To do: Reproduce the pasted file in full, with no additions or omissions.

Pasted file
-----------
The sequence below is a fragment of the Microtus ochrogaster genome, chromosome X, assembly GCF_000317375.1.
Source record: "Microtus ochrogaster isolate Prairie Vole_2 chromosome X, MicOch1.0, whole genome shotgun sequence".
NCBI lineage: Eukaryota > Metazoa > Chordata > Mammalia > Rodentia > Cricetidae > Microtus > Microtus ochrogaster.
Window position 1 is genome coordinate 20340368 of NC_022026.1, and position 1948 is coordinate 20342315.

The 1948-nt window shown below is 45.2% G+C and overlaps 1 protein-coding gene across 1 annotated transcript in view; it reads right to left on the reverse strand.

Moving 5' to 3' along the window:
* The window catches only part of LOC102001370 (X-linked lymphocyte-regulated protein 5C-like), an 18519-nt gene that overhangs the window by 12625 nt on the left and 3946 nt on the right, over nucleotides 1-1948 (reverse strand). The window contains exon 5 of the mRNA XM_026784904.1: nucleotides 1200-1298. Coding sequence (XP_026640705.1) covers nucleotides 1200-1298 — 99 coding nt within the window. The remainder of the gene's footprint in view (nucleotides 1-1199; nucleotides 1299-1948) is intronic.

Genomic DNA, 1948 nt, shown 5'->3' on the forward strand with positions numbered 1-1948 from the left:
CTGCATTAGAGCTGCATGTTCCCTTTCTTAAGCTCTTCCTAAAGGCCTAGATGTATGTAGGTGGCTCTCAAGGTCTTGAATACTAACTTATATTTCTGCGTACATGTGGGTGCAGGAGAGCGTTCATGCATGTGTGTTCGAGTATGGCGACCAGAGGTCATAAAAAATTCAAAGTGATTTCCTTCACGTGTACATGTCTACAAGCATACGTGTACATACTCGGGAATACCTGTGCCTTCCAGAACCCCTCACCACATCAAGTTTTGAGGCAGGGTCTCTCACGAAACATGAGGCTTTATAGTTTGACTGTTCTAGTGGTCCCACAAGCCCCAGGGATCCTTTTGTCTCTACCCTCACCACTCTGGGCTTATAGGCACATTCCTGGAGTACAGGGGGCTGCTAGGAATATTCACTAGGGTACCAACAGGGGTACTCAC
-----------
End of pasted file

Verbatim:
The sequence below is a fragment of the Microtus ochrogaster genome, chromosome X, assembly GCF_000317375.1.
Source record: "Microtus ochrogaster isolate Prairie Vole_2 chromosome X, MicOch1.0, whole genome shotgun sequence".
NCBI lineage: Eukaryota > Metazoa > Chordata > Mammalia > Rodentia > Cricetidae > Microtus > Microtus ochrogaster.
Window position 1 is genome coordinate 20340368 of NC_022026.1, and position 1948 is coordinate 20342315.

The 1948-nt window shown below is 45.2% G+C and overlaps 1 protein-coding gene across 1 annotated transcript in view; it reads right to left on the reverse strand.

Moving 5' to 3' along the window:
* The window catches only part of LOC102001370 (X-linked lymphocyte-regulated protein 5C-like), an 18519-nt gene that overhangs the window by 12625 nt on the left and 3946 nt on the right, over nucleotides 1-1948 (reverse strand). The window contains exon 5 of the mRNA XM_026784904.1: nucleotides 1200-1298. Coding sequence (XP_026640705.1) covers nucleotides 1200-1298 — 99 coding nt within the window. The remainder of the gene's footprint in view (nucleotides 1-1199; nucleotides 1299-1948) is intronic.

Genomic DNA, 1948 nt, shown 5'->3' on the forward strand with positions numbered 1-1948 from the left:
CTGCATTAGAGCTGCATGTTCCCTTTCTTAAGCTCTTCCTAAAGGCCTAGATGTATGTAGGTGGCTCTCAAGGTCTTGAATACTAACTTATATTTCTGCGTACATGTGGGTGCAGGAGAGCGTTCATGCATGTGTGTTCGAGTATGGCGACCAGAGGTCATAAAAAATTCAAAGTGATTTCCTTCACGTGTACATGTCTACAAGCATACGTGTACATACTCGGGAATACCTGTGCCTTCCAGAACCCCTCACCACATCAAGTTTTGAGGCAGGGTCTCTCACGAAACATGAGGCTTTATAGTTTGACTGTTCTAGTGGTCCCACAAGCCCCAGGGATCCTTTTGTCTCTACCCTCACCACTCTGGGCTTATAGGCACATTCCTGGAGTACAGGGGGCTGCTAGGAATATTCACTAGGGTACCAACAGGGGTACTCAC